Westley Nunn, 29

Westley is the co-founder of 1.61 Soft Goods, a leather goods company based in LA. Westley and his co-founder, Diana Wu, continuously blow us away with their craftsmanship and cool aesthetic. Need proof? Just take a look at this sleek iPad case.

In five words or less, tell us why you love to make.

Sense of purpose drives 1.61.

Where do you get your inspiration? 

Inspiration came from our grandparents. They didn’t grow up in a “buy it, use it, break it, replace it” culture. They would buy something because it would last a lifetime or because it did its job well. In the workshop we are using my grandparents’ refrigerator they bought in the ’50s, and it works as well as the day they bought it. We design our products to be repaired, not replaced. We try to feature beauty in utility. If it is on our product, it has a purpose.

How has technology changed and supported what you do?

Technology has enabled us to reach a wider audience faster, and go from sketch to production in a matter of weeks. Technology has accelerated the pace of our business. (Photos: Westley Nunn)

Courtney Poole, 27

Courtney is the founder of Uganda-based design studio Rose & Fitzgerald. We can’t get enough of Courtney’s gorgeous pieces, from ceramic bowls and candle holders to necklaces and bangles. We especially love her use of indigenous materials.

In five words or less, tell us why you love to make.

Creating makes me feel alive.

Where do you get your inspiration?

Living and working in Uganda is a constant adventure. Whether it be driving through the chaos of the city, walking through overcrowded markets, or taking in the beauty of my adopted home, there is never a dull moment. My inspiration comes in so many forms, and I feel constantly stimulated by my surroundings. My husband and I travel a great deal, and the new places and stunning natural beauty of forests, ancient crater lakes, animals on safari, and hikes through the jungle are all huge sources of creativity for me.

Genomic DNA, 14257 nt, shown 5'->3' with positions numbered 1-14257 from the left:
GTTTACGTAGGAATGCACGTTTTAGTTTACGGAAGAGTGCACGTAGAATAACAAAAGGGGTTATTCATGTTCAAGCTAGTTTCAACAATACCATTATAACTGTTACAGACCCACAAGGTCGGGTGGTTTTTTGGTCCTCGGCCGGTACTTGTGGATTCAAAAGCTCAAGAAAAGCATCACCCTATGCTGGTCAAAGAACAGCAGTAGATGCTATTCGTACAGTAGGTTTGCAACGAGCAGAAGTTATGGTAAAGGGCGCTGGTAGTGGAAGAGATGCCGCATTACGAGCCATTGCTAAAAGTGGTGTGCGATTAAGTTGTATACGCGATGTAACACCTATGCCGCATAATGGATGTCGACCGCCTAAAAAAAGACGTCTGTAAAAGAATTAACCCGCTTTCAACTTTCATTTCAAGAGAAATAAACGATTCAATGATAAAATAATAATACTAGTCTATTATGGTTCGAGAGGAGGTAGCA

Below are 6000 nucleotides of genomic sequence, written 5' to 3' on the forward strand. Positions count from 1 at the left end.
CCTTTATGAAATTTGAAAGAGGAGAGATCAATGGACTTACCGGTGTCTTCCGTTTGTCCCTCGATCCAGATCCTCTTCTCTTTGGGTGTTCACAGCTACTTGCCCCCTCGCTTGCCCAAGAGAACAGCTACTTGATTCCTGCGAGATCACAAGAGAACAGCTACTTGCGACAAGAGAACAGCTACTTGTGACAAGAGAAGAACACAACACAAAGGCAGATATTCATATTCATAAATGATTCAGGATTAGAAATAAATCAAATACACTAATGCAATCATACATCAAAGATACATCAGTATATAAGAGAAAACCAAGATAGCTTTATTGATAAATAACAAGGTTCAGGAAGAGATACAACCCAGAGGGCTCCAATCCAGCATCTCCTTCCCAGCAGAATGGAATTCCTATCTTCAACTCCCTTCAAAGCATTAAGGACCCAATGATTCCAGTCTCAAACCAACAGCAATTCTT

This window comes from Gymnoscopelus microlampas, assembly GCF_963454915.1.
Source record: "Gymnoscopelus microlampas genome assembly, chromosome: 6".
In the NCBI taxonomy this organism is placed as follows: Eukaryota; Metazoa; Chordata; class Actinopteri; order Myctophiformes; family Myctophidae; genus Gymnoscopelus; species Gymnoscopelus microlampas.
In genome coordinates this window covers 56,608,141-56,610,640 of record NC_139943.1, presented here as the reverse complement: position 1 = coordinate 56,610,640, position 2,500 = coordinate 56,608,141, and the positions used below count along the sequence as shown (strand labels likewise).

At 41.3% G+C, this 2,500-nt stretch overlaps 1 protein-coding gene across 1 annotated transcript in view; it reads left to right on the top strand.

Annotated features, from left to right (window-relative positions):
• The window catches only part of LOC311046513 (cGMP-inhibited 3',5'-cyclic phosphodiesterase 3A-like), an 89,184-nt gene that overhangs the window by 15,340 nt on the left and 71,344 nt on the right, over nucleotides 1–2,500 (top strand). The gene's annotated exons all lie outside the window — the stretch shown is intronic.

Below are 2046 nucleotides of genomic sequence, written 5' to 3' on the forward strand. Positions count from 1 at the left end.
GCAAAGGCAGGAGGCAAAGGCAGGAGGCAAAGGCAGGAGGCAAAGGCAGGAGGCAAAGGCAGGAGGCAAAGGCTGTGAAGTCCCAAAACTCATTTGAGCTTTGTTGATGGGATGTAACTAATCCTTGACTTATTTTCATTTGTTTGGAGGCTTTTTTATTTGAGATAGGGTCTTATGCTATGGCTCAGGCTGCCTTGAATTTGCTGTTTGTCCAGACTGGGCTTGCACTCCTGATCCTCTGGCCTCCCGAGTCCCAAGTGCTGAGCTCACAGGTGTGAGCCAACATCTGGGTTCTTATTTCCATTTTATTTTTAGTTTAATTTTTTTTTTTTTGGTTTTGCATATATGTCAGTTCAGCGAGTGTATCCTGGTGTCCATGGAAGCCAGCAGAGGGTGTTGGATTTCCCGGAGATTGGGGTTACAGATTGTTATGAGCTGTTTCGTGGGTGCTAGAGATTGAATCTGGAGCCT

How has technology changed and supported what you do?

By linking the rare talent and craft of our artisans in Uganda with the competitive global marketplace, we hope to share with our customers the value of handmade products that carry with them a life and a story from far-away places. However, this is only made possible through technology; it is at the root of everything we do. Technology allows us to host and sell products via our e-commerce website and shop. It allows us to share the craftsmanship and rich history as well as the personal journey and inspiration behind each of our products, through our social media platforms and blog. We live in such a special time, where technology allows us to connect with people, cultures, and goods that we otherwise would never get the chance to experience and appreciate – and I’m so thankful I get to take part in such a special way. (Photos: Hazel & Pine, Rose & Fitzgerald)